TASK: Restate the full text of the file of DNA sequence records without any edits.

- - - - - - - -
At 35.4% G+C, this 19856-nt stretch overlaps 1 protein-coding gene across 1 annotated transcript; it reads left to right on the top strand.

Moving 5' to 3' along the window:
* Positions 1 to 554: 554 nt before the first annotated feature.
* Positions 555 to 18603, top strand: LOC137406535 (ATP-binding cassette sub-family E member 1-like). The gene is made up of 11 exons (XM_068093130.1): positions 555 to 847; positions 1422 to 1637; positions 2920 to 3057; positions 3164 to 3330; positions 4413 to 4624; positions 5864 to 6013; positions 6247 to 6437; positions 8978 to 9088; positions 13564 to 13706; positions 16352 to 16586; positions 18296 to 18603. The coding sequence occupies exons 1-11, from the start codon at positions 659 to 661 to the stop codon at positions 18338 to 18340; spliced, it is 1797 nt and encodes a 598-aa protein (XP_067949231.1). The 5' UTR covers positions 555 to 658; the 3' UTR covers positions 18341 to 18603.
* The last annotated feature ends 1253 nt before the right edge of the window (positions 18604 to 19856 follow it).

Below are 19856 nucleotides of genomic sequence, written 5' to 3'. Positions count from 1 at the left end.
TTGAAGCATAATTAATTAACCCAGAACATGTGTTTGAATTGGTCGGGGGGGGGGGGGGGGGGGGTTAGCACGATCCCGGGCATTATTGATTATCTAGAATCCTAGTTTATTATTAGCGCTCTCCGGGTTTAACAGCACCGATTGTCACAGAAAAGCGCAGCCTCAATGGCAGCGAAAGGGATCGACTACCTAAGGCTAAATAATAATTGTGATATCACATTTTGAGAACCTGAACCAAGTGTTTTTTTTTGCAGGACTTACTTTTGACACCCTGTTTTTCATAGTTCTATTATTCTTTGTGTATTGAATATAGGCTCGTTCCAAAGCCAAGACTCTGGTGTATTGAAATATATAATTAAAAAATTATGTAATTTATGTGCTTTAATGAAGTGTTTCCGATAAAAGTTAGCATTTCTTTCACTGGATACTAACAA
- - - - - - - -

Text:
At 35.4% G+C, this 19856-nt stretch overlaps 1 protein-coding gene across 1 annotated transcript; it reads left to right on the top strand.

Moving 5' to 3' along the window:
* Positions 1 to 554: 554 nt before the first annotated feature.
* Positions 555 to 18603, top strand: LOC137406535 (ATP-binding cassette sub-family E member 1-like). The gene is made up of 11 exons (XM_068093130.1): positions 555 to 847; positions 1422 to 1637; positions 2920 to 3057; positions 3164 to 3330; positions 4413 to 4624; positions 5864 to 6013; positions 6247 to 6437; positions 8978 to 9088; positions 13564 to 13706; positions 16352 to 16586; positions 18296 to 18603. The coding sequence occupies exons 1-11, from the start codon at positions 659 to 661 to the stop codon at positions 18338 to 18340; spliced, it is 1797 nt and encodes a 598-aa protein (XP_067949231.1). The 5' UTR covers positions 555 to 658; the 3' UTR covers positions 18341 to 18603.
* The last annotated feature ends 1253 nt before the right edge of the window (positions 18604 to 19856 follow it).

Below are 19856 nucleotides of genomic sequence, written 5' to 3'. Positions count from 1 at the left end.
TTGAAGCATAATTAATTAACCCAGAACATGTGTTTGAATTGGTCGGGGGGGGGGGGGGGGGGGGTTAGCACGATCCCGGGCATTATTGATTATCTAGAATCCTAGTTTATTATTAGCGCTCTCCGGGTTTAACAGCACCGATTGTCACAGAAAAGCGCAGCCTCAATGGCAGCGAAAGGGATCGACTACCTAAGGCTAAATAATAATTGTGATATCACATTTTGAGAACCTGAACCAAGTGTTTTTTTTTGCAGGACTTACTTTTGACACCCTGTTTTTCATAGTTCTATTATTCTTTGTGTATTGAATATAGGCTCGTTCCAAAGCCAAGACTCTGGTGTATTGAAATATATAATTAAAAAATTATGTAATTTATGTGCTTTAATGAAGTGTTTCCGATAAAAGTTAGCATTTCTTTCACTGGATACTAACAA